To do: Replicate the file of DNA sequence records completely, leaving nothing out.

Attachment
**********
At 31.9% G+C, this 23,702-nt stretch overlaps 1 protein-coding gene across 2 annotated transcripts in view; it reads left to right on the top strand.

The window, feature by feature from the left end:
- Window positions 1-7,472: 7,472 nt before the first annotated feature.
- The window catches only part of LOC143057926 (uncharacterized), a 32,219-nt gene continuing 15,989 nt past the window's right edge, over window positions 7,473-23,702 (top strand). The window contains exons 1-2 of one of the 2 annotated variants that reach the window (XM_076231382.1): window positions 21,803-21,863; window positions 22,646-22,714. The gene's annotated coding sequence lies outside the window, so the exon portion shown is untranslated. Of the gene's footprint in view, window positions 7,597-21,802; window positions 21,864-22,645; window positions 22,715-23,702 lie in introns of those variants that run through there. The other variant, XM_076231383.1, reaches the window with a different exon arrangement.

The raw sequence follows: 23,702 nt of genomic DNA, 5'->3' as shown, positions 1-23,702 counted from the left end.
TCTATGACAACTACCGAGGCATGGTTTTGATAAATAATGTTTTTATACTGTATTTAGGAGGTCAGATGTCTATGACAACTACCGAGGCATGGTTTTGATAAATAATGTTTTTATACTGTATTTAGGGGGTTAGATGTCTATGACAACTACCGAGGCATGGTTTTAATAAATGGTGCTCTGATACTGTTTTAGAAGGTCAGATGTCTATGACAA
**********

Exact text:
At 31.9% G+C, this 23,702-nt stretch overlaps 1 protein-coding gene across 2 annotated transcripts in view; it reads left to right on the top strand.

The window, feature by feature from the left end:
- Window positions 1-7,472: 7,472 nt before the first annotated feature.
- The window catches only part of LOC143057926 (uncharacterized), a 32,219-nt gene continuing 15,989 nt past the window's right edge, over window positions 7,473-23,702 (top strand). The window contains exons 1-2 of one of the 2 annotated variants that reach the window (XM_076231382.1): window positions 21,803-21,863; window positions 22,646-22,714. The gene's annotated coding sequence lies outside the window, so the exon portion shown is untranslated. Of the gene's footprint in view, window positions 7,597-21,802; window positions 21,864-22,645; window positions 22,715-23,702 lie in introns of those variants that run through there. The other variant, XM_076231383.1, reaches the window with a different exon arrangement.

The raw sequence follows: 23,702 nt of genomic DNA, 5'->3' as shown, positions 1-23,702 counted from the left end.
TCTATGACAACTACCGAGGCATGGTTTTGATAAATAATGTTTTTATACTGTATTTAGGAGGTCAGATGTCTATGACAACTACCGAGGCATGGTTTTGATAAATAATGTTTTTATACTGTATTTAGGGGGTTAGATGTCTATGACAACTACCGAGGCATGGTTTTAATAAATGGTGCTCTGATACTGTTTTAGAAGGTCAGATGTCTATGACAA